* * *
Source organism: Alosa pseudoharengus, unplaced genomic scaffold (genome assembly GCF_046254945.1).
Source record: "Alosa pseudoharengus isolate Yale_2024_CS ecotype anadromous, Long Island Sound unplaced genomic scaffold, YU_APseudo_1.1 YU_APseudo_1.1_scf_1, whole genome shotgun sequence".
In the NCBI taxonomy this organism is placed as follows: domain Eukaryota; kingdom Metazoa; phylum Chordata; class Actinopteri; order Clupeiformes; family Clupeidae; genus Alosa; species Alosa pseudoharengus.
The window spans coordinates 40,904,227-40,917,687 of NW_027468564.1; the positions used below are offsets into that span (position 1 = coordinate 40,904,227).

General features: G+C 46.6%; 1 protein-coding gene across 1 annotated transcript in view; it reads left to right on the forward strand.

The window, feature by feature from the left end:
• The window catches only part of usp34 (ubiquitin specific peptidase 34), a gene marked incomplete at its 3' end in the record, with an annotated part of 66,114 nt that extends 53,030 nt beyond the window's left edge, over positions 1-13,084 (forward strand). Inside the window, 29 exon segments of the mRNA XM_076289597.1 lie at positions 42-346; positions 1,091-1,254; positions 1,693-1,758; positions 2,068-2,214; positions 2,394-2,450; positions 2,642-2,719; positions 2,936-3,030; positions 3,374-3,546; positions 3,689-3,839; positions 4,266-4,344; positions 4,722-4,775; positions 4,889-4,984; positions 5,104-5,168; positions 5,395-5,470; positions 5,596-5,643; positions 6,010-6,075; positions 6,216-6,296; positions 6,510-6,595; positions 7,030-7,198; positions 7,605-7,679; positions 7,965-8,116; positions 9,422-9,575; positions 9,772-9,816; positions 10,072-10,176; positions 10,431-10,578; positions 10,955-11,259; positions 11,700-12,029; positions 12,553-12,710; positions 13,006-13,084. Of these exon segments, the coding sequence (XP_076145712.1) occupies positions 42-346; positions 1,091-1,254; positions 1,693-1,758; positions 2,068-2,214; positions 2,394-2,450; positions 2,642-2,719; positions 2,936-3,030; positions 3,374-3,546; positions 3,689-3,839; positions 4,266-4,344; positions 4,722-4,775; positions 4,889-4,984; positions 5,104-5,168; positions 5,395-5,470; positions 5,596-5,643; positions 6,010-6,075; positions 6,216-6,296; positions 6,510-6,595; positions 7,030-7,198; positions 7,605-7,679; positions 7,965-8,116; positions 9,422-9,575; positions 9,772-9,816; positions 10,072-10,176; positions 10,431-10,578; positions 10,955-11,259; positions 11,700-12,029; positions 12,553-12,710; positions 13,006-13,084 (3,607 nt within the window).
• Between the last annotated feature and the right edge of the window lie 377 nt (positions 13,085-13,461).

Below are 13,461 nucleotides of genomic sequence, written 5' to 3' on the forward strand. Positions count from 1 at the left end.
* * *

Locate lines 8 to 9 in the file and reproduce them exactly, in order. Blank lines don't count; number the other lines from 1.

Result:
• Between the last annotated feature and the right edge of the window lie 377 nt (positions 13,085-13,461).

Below are 13,461 nucleotides of genomic sequence, written 5' to 3' on the forward strand. Positions count from 1 at the left end.